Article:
Event Takeaways: American Higher Education in China: Opportunities & Challenges

Event Takeaways: American Higher Education in China: Opportunities & Challenges

19th April 2021

As the first installment of a virtual series focused on highlighting American business and institutions working on Greater China, last week the Committee of 100 hosted a discussion on the opportunities and challenges in running US-affiliated universities in China. The conversation was moderated by Eric Zheng, Committee of 100 Greater China Regional Chair, and featured Jeffrey Lehman, Vice-Chancellor of NYU Shanghai, David Q. Pan, Executive Dean of Schwarzman College at Tsinghua University.


Since China’s “opening up” in the late 1970s, American universities have attracted millions of Chinese students to study abroad. Eric started the conversation by sharing his own experience among the first wave of students who came from China to study in the US. Over the past few years, American universities have also established their operations in China, either through joint-degree program or through joint universities. They are playing an increasingly prominent role in higher education in China.


Said Eric “There are many good joint-degree programs or joint universities in China. Certainly, I don’t think we’ve talked enough about their presence in China. So today I’m very happy to highlight two programs in NYU in Shanghai and Schwarzman College at Tsinghua University.”


Created in 2012, NYU in Shanghai is China’s first Sino-US research university. On average, the university has about 2,000 undergraduates and 350 graduate students. During the discussion, Chancellor Lehman discussed NYU Shanghai as a clear example of a different kind of education from traditional education at other universities in and out of China. “We are more focused on effectiveness in multi-cultural environments. We are more focused on nurturing creativity than traditional academic programs. We are happy to be under the microscope, and we are happy for others to study us and see if there are things that we were doing that might be valuable to them.”


Founded in 2013, Schwarzman College at Tsinghua University now has over 600 alumni. Each year, the Schwarzman College is joined by 150 students worldwide, where 20% are from China, 40% from the U.S., and 40% from the rest of the world. Dean Pan shared that Schwarzman College serves as a platform for students from diverse backgrounds to learn from each other and learn from the professors who are also coming from different parts of the world. The program at Schwarzman College is also designed for students to learn from outside the classroom.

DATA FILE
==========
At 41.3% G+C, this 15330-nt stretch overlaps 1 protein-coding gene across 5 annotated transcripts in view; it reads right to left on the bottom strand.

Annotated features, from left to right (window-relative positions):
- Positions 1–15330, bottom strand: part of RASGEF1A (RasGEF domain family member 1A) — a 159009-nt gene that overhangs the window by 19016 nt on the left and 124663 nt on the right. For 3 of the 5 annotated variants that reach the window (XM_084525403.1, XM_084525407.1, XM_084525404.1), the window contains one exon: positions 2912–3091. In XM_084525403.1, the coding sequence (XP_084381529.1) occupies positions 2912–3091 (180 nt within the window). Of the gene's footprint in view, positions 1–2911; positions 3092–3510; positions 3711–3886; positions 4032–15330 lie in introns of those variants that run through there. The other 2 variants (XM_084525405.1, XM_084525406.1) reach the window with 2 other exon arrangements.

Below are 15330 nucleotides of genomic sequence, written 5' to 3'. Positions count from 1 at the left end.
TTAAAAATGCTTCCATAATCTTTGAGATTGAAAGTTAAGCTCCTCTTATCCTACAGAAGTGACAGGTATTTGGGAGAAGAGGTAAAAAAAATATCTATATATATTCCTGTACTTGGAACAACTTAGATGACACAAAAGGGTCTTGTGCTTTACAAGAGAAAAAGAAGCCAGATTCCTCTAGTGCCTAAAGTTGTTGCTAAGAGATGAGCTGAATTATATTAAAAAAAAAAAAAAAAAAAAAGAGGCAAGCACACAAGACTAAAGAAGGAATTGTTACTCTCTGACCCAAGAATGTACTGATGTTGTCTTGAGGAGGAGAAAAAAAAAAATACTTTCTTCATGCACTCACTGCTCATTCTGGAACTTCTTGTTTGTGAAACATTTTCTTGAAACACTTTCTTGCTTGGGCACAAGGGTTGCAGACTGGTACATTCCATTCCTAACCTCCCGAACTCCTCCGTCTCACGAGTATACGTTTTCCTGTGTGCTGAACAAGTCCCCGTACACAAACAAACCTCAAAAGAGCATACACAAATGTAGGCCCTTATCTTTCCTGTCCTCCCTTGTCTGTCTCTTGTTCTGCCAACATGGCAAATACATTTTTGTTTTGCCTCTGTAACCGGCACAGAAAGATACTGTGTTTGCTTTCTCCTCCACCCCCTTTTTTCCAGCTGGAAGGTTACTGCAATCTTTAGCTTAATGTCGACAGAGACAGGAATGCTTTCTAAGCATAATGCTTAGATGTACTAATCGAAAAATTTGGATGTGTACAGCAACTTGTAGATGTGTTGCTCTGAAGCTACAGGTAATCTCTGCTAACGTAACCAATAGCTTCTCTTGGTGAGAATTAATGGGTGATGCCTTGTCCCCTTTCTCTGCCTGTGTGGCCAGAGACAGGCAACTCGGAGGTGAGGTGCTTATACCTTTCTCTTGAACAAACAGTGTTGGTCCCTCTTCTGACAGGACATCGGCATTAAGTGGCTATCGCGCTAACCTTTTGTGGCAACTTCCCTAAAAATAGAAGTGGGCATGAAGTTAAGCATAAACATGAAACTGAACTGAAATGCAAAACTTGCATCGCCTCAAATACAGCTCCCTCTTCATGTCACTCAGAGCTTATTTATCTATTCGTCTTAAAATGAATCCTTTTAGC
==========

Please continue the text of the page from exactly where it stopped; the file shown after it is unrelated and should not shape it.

As Chancellor Lehman shared during the conversation, today we all work and live in multicultural communities. To be effective, students need to develop the ability to work together in partnership with people who grew up in different cultures in different countries. Institutions like NYU Shanghai, Schwarzman College, and many others, with their program designs and diverse student bodies, enable their students to learn and understand the concept of cosmopolitanism and prepare them to perform well in the future.


Over the past few years, American higher education in China has been impacted by the increased tension in US-China relations. However, both Chancellor Lehman and Dean Pan believe that the pressure has brought positive attention to their schools. Dean Pan expressed that today it’s a good time to understand each other, more than ever. In this challenging moment, the mutual understanding from both sides started from the young generation.


Chancellor Lehman added, “Part of what has defined universities since the University of Bologna was established almost a thousand years ago has been a certain kind of culture, which is embedded in a larger society. And it’s a culture of sympathetic engagement with disagreement. It’s a culture of open-mindedness, outreach, and acceptance of a way of exploring the world together through respectful debate. . . I think in this particular moment, universities can offer helpful models of a different way of handling differences. We are about engagement and cooperation, competition, and sometimes argument, but always in a way that takes as a founding principle the fact that we share a planet and we need each other.”



For more information on NYU Shanghai, visit https://shanghai.nyu.edu/


For more information on Schwarzman College at Tsinghua University, visit  http://en.sc.tsinghua.edu.cn/


To watch a replay of the discussion, please visit https://youtu.be/ROuwYmgfWNs.

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